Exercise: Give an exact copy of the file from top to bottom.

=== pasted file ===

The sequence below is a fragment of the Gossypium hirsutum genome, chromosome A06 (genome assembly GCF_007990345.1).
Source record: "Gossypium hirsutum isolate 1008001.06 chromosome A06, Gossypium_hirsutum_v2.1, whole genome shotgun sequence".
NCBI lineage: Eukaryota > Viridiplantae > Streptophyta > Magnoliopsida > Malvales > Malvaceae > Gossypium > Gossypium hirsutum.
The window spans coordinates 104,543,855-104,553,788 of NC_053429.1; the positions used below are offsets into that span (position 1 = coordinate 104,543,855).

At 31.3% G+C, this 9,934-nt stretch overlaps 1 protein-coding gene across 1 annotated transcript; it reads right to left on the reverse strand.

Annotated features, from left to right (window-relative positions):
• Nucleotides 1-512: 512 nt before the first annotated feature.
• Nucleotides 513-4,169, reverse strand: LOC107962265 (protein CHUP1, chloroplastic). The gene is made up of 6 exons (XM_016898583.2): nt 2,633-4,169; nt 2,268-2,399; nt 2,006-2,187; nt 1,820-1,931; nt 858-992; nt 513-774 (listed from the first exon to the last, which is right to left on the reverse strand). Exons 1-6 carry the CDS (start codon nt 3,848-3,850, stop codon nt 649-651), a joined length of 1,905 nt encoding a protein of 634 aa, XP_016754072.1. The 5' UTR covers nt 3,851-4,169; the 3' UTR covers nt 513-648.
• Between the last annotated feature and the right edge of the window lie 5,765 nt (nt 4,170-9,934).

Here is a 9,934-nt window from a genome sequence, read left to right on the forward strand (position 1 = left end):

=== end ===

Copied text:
The sequence below is a fragment of the Gossypium hirsutum genome, chromosome A06 (genome assembly GCF_007990345.1).
Source record: "Gossypium hirsutum isolate 1008001.06 chromosome A06, Gossypium_hirsutum_v2.1, whole genome shotgun sequence".
NCBI lineage: Eukaryota > Viridiplantae > Streptophyta > Magnoliopsida > Malvales > Malvaceae > Gossypium > Gossypium hirsutum.
The window spans coordinates 104,543,855-104,553,788 of NC_053429.1; the positions used below are offsets into that span (position 1 = coordinate 104,543,855).

At 31.3% G+C, this 9,934-nt stretch overlaps 1 protein-coding gene across 1 annotated transcript; it reads right to left on the reverse strand.

Annotated features, from left to right (window-relative positions):
• Nucleotides 1-512: 512 nt before the first annotated feature.
• Nucleotides 513-4,169, reverse strand: LOC107962265 (protein CHUP1, chloroplastic). The gene is made up of 6 exons (XM_016898583.2): nt 2,633-4,169; nt 2,268-2,399; nt 2,006-2,187; nt 1,820-1,931; nt 858-992; nt 513-774 (listed from the first exon to the last, which is right to left on the reverse strand). Exons 1-6 carry the CDS (start codon nt 3,848-3,850, stop codon nt 649-651), a joined length of 1,905 nt encoding a protein of 634 aa, XP_016754072.1. The 5' UTR covers nt 3,851-4,169; the 3' UTR covers nt 513-648.
• Between the last annotated feature and the right edge of the window lie 5,765 nt (nt 4,170-9,934).

Here is a 9,934-nt window from a genome sequence, read left to right on the forward strand (position 1 = left end):